For Lloyds, the HBOS debacle escalated after it emerged that two former employees of the subsidiary face prosecution for a suspected cover up of fraud.
The SundayTimes reported the employees had allegedly tried to mask fraud at the HBOS Reading branch as the bank struggled financially, leading to a rescue takeover deal with Lloyds in October 2008.
Six people were jailed earlier this year over the case, which involved two former bankers at HBOS who siphoned off money from struggling businesses to fund lavish holidays.
Last month Lloyds said it had appointed professor Russel Griggs to conduct an independent review on compensation for victims of the HBOS scandal.
Lloyds said it has written to the majority of customers affected by the fraud since announcing a review in February.
Meanwhile, RBS faces a £125mln bill for legal costs as it defends itself against accusations of misleading investors over its financial position in the lead up to its 2008 rights issue, City Am reported today.
RBS is being sued by former shareholders affected by the £12bn fundraising, which preceded the bank’s £45bn government bailout during the financial crisis.
An interim ruling related to the case by Justice Hildyard showed the estimated legal costs so far exceed £100mln, comprising £6.5mln to defend four former RBS executives, including Fred Goodwin who was chief executive at the time of the rights issue.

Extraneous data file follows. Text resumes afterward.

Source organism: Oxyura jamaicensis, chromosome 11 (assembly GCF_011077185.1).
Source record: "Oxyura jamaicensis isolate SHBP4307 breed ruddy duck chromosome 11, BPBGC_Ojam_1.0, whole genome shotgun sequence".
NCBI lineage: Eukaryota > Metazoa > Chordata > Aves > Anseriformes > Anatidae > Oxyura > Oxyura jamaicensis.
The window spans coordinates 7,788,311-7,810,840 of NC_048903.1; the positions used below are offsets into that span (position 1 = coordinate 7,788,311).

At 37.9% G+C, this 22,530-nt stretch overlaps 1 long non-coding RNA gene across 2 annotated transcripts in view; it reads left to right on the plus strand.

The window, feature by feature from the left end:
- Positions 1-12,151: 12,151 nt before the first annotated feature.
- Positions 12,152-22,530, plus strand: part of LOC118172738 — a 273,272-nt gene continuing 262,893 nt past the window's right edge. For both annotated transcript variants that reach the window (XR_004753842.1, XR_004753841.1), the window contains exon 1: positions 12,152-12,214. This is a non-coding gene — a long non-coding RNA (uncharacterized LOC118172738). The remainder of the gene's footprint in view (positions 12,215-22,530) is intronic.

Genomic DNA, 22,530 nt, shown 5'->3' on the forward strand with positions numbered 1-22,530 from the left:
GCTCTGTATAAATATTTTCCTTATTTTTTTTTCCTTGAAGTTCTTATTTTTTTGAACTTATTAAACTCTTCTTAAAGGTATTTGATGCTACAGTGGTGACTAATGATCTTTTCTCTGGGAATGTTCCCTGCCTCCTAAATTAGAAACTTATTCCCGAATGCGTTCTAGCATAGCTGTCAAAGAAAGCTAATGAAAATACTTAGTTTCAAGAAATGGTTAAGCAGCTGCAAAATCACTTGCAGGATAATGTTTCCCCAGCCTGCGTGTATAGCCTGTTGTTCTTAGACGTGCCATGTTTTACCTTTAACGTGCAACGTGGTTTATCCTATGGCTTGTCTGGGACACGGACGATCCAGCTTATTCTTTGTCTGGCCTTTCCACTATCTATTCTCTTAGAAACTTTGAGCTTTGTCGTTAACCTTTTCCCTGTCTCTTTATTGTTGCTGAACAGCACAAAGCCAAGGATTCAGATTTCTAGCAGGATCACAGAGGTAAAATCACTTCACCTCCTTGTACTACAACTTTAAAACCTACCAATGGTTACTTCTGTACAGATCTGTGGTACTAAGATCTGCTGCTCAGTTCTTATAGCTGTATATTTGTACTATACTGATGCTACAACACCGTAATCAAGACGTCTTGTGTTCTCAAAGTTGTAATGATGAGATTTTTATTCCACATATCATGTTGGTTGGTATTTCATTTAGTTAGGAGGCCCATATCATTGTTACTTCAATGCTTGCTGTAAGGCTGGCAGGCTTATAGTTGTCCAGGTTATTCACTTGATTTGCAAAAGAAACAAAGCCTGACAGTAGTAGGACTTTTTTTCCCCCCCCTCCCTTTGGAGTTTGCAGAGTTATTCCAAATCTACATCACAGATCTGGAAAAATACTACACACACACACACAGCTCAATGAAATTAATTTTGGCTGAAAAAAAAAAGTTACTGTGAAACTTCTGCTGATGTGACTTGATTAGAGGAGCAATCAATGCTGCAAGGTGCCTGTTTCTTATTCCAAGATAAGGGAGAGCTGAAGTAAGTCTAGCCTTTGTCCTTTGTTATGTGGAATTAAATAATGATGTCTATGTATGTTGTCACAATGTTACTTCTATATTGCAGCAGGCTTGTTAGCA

The 73% state-owned lender will also have to fork out £25mln from the date of the settlement with other shareholders last December to the end of the first trial.
RBS has made a settlement offer of £800mln to all groups affected by the rights issue but has made no admission of liability.
Last December, the bank paid a 21p-per-share settlement to institutional investors represented by Stewarts Law and Quinn Emanuel Urquhart & Sullivan.
The RBoS Shareholder Action Group, which counts 27,000 former RBS shareholders among its members, is the last-remaining claimant seeking compensation for losing money after subscribing to new shares in the bank.
The bank’s lawyers have reportedly recommended a 43.5p-per-share settlement in the last fortnight to the Action Group.
However, it is understood the Action Group had rejected the settlement as many of its members want to see the case through to a trial that is due to begin in May.
Some of the group’s members are willing to settle but want 92p per share, Sky News reported last week.